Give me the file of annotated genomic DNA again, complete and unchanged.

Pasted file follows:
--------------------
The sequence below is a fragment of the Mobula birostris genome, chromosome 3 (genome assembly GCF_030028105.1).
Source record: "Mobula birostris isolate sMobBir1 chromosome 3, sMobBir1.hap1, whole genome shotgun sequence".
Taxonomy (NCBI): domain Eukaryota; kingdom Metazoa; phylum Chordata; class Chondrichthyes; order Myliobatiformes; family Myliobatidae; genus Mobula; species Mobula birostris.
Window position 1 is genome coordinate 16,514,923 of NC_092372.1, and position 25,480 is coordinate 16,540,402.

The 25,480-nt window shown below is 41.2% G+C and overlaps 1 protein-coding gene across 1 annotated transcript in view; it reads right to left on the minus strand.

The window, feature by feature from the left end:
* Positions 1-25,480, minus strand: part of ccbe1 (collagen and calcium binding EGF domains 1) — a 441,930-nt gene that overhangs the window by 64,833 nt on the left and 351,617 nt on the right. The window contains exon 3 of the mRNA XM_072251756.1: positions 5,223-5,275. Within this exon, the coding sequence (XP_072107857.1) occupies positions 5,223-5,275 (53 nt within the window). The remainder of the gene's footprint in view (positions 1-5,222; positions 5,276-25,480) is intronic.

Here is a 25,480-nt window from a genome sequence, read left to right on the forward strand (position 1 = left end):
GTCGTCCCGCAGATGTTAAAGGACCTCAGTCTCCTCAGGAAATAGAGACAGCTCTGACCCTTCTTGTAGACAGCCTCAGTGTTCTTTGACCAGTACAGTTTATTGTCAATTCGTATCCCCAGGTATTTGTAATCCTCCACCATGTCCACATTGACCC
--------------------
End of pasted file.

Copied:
The sequence below is a fragment of the Mobula birostris genome, chromosome 3 (genome assembly GCF_030028105.1).
Source record: "Mobula birostris isolate sMobBir1 chromosome 3, sMobBir1.hap1, whole genome shotgun sequence".
Taxonomy (NCBI): domain Eukaryota; kingdom Metazoa; phylum Chordata; class Chondrichthyes; order Myliobatiformes; family Myliobatidae; genus Mobula; species Mobula birostris.
Window position 1 is genome coordinate 16,514,923 of NC_092372.1, and position 25,480 is coordinate 16,540,402.

The 25,480-nt window shown below is 41.2% G+C and overlaps 1 protein-coding gene across 1 annotated transcript in view; it reads right to left on the minus strand.

The window, feature by feature from the left end:
* Positions 1-25,480, minus strand: part of ccbe1 (collagen and calcium binding EGF domains 1) — a 441,930-nt gene that overhangs the window by 64,833 nt on the left and 351,617 nt on the right. The window contains exon 3 of the mRNA XM_072251756.1: positions 5,223-5,275. Within this exon, the coding sequence (XP_072107857.1) occupies positions 5,223-5,275 (53 nt within the window). The remainder of the gene's footprint in view (positions 1-5,222; positions 5,276-25,480) is intronic.

Here is a 25,480-nt window from a genome sequence, read left to right on the forward strand (position 1 = left end):
GTCGTCCCGCAGATGTTAAAGGACCTCAGTCTCCTCAGGAAATAGAGACAGCTCTGACCCTTCTTGTAGACAGCCTCAGTGTTCTTTGACCAGTACAGTTTATTGTCAATTCGTATCCCCAGGTATTTGTAATCCTCCACCATGTCCACATTGACCC